US & Canada

'Harambe' swamps Zoo's gorilla naming competition

The unnamed baby gorilla pictured with its mother. Image copyright Philadelphia Zoo
Image caption Zookeepers do not know the baby's sex yet, as it stays close to its mother

Philadelphia Zoo has been inundated with suggestions to name its newborn baby gorilla Harambe after launching a naming contest.

Harambe, a western lowland gorilla, was killed at Cincinnati Zoo earlier this year after a three-year-old boy fell into his enclosure.

On Wednesday, Philadelphia Zoo said it would allow the public to vote on a name for the newborn.

Social media users quickly swamped the zoo with thousands of messages.

The newborn is the same subspecies - Gorilla gorilla gorilla - as Harambe.

Zookeepers, however, said the name will be put to a public poll from a selection chosen by staff members.

There has been no confirmation that Harambe will make that shortlist and the competition has not even opened yet.

That, however, has not stopped thousands of calls for the name online.

Image copyright Instagram / philadelphiazoo
Image caption The Zoo's social media profiles have been flooded with comments.

Philadelphia Zoo said they were "amazed and humbled" by the "outpouring of support and genuine excitement".

The newborn's sex is still unknown, as the baby is being held close by its mother, Honi.

Zookeepers said staff will make suggestions once they know if it is a boy or a girl - and rely on the public to vote from those choices in the coming weeks.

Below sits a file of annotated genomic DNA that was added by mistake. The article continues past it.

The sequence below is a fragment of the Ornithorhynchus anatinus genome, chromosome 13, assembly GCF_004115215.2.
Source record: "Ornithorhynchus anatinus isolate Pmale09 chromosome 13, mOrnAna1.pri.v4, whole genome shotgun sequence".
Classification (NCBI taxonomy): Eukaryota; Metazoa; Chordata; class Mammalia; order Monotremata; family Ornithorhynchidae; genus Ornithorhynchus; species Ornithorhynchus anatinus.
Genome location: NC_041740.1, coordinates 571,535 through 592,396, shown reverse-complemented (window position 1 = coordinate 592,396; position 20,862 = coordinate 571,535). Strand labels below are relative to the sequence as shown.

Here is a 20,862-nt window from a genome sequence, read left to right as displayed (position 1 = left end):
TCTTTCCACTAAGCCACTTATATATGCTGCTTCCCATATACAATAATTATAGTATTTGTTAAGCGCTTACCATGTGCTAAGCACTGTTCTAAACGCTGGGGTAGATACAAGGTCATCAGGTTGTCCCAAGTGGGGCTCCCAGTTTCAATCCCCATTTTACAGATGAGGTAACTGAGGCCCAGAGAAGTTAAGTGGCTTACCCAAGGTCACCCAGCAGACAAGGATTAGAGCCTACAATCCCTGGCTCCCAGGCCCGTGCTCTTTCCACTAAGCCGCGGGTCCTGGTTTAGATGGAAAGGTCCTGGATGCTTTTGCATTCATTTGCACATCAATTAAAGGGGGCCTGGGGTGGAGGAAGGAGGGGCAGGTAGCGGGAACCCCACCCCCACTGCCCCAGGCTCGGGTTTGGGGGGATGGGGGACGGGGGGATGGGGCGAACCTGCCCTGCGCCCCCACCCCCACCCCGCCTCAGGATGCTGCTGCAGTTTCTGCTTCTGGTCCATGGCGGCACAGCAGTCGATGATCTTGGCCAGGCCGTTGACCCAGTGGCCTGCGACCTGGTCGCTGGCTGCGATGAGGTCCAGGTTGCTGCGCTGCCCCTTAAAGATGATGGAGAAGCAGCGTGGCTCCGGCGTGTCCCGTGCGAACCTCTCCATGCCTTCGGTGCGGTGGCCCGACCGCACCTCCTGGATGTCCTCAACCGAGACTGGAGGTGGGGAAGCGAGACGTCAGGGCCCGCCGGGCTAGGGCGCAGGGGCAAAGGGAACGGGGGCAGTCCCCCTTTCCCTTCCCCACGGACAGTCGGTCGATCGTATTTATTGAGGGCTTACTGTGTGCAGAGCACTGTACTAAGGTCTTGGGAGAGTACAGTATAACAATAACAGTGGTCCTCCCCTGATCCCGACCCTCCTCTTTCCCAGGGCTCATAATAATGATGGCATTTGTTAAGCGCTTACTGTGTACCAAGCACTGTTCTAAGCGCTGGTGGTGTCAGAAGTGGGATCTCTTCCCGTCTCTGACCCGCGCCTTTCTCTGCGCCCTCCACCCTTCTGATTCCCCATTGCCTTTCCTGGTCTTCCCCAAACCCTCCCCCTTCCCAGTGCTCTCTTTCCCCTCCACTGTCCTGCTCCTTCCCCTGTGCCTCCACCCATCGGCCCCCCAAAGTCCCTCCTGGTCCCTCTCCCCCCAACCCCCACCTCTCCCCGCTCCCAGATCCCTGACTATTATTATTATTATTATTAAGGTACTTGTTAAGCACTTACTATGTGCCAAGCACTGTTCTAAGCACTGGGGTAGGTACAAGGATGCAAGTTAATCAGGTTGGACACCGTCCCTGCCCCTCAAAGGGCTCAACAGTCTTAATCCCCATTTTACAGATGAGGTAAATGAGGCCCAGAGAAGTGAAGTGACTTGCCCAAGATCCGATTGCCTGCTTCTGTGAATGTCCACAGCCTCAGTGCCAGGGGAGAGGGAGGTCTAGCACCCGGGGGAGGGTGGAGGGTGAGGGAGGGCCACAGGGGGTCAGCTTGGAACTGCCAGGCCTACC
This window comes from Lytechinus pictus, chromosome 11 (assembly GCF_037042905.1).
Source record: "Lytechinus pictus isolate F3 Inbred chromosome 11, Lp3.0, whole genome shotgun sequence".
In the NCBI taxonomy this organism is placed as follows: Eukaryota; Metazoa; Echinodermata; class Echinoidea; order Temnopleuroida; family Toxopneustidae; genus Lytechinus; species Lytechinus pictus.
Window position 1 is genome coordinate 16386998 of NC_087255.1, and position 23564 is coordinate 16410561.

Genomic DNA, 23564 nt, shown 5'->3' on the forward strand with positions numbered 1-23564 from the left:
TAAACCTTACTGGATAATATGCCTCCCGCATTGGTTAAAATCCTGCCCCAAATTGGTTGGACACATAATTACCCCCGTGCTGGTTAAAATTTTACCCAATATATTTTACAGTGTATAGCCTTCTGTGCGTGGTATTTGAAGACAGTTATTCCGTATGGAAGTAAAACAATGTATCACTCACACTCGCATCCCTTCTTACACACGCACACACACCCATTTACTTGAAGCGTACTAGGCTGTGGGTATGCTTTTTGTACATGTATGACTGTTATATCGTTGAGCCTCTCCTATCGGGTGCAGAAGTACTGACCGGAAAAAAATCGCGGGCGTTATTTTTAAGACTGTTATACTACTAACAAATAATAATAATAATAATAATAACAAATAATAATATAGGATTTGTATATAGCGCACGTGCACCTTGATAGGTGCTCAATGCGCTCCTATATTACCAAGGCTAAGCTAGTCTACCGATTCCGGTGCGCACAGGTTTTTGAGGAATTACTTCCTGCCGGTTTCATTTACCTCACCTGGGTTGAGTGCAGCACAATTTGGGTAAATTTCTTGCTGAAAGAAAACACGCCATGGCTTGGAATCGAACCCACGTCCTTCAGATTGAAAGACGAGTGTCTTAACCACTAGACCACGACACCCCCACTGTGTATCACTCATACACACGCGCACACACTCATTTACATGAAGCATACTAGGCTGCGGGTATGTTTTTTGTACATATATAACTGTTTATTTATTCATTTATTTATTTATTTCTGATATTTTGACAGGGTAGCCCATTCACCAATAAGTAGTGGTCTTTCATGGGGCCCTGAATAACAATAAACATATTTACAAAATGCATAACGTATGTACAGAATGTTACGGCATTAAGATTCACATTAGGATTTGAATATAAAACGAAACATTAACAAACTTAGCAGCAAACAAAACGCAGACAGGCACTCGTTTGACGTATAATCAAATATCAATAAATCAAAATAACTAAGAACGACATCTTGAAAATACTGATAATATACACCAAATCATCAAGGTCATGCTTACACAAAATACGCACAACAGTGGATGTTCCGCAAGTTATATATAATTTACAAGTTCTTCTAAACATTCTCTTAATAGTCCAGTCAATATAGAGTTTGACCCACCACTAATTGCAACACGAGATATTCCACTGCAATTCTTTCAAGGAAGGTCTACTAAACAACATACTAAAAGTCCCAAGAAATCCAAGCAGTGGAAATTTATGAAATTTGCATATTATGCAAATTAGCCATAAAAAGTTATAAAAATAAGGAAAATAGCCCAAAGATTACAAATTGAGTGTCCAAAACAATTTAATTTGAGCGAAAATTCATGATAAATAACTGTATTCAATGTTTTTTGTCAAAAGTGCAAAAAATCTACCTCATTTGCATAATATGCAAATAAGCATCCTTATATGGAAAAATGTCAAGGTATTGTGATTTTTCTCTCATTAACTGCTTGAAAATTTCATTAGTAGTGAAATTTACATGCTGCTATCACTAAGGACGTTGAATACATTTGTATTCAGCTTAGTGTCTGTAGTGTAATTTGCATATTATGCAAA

"We are very excited to welcome Honi's new baby," said Dr Andy Baker, the zoo's Chief Operating Officer.

"This birth is an opportunity to engage our visitors in caring about the future of gorillas in the wild."

Image copyright Twitter
Image caption Despite the zoo's warning that it would provide a choice of names, social media users have made up their minds

Harambe's death in May this year, accompanied by sensational video footage of the three-year-old child in danger, made international headlines.

In the wake of the shooting, many questioned the need for killing the animal, despite the keepers at Cincinnati Zoo insisting they had no choice.

That led to a wide range of internet memes and an online campaign of "Justice for Harambe", which later became a joke in online circles.

The zoo itself said it was "not amused" by the online jokes and closed its Twitter account, after months of Harambe references being posted in response to every tweet.

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